A teacher of music — and problem solving
Professor of the Year takes a broad view of the discipline of music
By Megan Sexton, email@example.com, 803-777-1421
When she was in high school, Clifford Leaman’s oldest daughter told her father she had decided what she wanted to do with her life.
She would be an oboist.
Leaman, who teaches saxophone at the University of South Carolina, admits he was a little surprised to hear her career plans of playing the oboe. He asked her why.
“She said, ‘Because I like what I see you do,’ ” Leaman says. “I told her, ‘That’s because I like what I’m doing.’ I’m passionate about my work. And I don’t like it. I love it.”
That love of teaching and performing is obvious to Leaman’s students and colleagues, who describe him as a master performer and teacher. He just finished his 32nd year teaching college students, the past 17 of those at Carolina’s School of Music. This year, the university presented Leaman with its highest teaching honor: the Michael J. Mungo Distinguished Professor of the Year Award.
In nomination letters, his former students write of his mentorship while they were in his classroom and of his continued support and encouragement after graduation. Among the comments: “Dr. Leaman stresses the importance of living well-balanced lives. He knows that it is important for us to read great literature, look at first-rate visual art, engage in meaningful conversations with our friends and families, and to generally experience life to its fullest. This is the only way to truly flourish as an artist.”
A self-described workaholic, Leaman teaches saxophone to undergraduate and graduate students. He is in great demand as a soloist and clinician and has performed and taught throughout the U.S., Canada, Italy, Spain, France, Slovenia, Sweden and Thailand. He has been a featured guest artist in China nine times since 2004.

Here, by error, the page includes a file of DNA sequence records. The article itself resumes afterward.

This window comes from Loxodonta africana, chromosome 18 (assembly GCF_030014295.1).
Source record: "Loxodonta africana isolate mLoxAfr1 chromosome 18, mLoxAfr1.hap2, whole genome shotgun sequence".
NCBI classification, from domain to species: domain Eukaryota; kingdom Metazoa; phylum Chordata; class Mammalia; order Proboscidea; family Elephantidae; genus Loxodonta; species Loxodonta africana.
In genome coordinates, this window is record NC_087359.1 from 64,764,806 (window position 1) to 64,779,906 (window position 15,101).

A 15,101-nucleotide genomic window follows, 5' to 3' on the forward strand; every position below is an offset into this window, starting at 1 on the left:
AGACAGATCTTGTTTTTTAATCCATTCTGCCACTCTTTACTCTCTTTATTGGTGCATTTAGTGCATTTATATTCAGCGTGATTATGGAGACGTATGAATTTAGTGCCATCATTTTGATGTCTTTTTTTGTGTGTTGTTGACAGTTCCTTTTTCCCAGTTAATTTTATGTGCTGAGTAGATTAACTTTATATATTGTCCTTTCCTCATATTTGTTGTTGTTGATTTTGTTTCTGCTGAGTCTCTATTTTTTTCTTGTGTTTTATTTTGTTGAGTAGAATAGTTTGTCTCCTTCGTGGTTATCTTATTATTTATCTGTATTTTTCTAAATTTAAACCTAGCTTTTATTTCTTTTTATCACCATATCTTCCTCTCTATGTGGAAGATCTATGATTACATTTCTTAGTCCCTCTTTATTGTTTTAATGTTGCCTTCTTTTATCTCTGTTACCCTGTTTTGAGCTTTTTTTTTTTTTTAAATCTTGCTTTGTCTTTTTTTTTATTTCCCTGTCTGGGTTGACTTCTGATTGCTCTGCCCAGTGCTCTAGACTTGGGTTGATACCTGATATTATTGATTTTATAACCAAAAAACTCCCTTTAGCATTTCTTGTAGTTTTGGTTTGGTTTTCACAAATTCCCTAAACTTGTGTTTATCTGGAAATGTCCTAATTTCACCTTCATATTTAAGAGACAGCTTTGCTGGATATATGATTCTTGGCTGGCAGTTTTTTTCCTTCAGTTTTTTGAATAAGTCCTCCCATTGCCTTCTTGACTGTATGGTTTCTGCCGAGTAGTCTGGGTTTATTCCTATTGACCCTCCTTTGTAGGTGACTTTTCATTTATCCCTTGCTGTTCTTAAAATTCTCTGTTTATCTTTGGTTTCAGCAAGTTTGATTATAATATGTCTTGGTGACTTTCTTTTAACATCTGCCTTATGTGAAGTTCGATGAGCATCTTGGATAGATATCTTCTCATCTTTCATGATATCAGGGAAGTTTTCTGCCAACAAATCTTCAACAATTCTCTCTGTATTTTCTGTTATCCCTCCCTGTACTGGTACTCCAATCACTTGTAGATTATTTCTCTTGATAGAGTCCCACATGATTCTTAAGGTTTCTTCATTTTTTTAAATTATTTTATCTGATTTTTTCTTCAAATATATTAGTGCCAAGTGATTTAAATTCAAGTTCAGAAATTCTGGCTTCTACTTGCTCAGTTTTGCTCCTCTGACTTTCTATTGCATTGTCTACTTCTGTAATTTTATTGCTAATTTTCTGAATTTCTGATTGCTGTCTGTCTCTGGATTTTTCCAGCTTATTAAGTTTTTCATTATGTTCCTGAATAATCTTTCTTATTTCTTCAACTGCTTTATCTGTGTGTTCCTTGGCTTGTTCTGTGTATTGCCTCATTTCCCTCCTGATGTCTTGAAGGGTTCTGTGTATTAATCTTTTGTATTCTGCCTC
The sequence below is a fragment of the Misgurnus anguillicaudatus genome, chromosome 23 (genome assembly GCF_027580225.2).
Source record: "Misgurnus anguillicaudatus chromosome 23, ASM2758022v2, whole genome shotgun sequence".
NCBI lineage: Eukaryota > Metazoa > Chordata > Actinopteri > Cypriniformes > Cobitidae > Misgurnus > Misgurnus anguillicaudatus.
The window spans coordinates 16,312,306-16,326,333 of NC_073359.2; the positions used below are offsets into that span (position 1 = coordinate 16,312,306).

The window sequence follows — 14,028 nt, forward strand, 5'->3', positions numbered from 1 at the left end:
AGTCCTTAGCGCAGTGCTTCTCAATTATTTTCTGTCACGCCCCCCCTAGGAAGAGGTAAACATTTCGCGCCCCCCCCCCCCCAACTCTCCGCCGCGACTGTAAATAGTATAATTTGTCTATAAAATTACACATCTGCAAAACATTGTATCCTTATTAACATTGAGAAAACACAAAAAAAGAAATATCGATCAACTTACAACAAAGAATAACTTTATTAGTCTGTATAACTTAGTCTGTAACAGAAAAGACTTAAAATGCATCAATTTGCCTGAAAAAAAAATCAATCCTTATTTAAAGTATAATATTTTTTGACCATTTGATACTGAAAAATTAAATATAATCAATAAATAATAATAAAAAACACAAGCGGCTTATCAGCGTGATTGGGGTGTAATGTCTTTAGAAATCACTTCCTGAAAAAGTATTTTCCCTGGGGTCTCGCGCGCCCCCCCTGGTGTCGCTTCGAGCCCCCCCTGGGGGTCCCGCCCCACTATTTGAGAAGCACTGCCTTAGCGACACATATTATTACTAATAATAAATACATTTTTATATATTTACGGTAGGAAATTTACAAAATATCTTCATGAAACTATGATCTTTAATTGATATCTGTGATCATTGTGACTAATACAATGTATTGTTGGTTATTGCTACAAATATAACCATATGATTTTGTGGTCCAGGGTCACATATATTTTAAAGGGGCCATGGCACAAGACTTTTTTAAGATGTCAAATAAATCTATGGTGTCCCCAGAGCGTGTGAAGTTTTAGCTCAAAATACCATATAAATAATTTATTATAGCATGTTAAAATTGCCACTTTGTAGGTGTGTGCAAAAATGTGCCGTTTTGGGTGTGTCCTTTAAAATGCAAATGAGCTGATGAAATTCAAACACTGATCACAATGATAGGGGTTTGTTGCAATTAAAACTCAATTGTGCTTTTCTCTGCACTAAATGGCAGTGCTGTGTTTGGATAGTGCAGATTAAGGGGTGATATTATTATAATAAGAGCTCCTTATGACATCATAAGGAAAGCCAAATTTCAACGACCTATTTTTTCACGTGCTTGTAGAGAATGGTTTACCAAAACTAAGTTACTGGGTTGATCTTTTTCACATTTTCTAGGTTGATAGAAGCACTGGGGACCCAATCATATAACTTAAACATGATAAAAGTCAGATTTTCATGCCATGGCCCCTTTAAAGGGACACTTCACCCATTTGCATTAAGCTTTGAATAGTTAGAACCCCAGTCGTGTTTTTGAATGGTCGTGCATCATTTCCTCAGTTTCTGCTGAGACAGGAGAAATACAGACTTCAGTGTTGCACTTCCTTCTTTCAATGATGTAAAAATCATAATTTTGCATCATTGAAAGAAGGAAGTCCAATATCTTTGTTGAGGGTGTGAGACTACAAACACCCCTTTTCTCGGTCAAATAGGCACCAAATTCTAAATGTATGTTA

I have to figure out how to get through to each student. I watch people grow in different ways at different times. It keeps me intellectually interested.
But it’s the teaching that fulfills him. About 85 percent of his teaching load is one-on-one instruction, allowing him to develop strong personal bonds with students as he determines how to connect and ensure each one thrives.
“I have to figure out how to get through to each student. I watch people grow in different ways at different times. It keeps me intellectually interested,” he says. “Anybody can learn to push buttons. You need intellect to make complex decisions quickly to be able to be an artist.”
He counts musicians and music teachers around the country among his former students — and he easily can tick off where each is teaching or performing. But he also recalls a phone call from a former student who doesn’t work in music, yet uses the problem-solving skills learned under Leaman’s tutelage each day in his job. Music majors can work unsupervised, detect problems and find solutions, and have a well-developed sense of determination and discipline, Leaman says. They make strong leaders and managers.
“If I just teach saxophone, I’m shortchanging the student. I teach responsibility, organization, how to overcome problems,” he says. “Even students who don’t end up in music should have learned something of value.”
Share this Story! Let friends in your social network know what you are reading about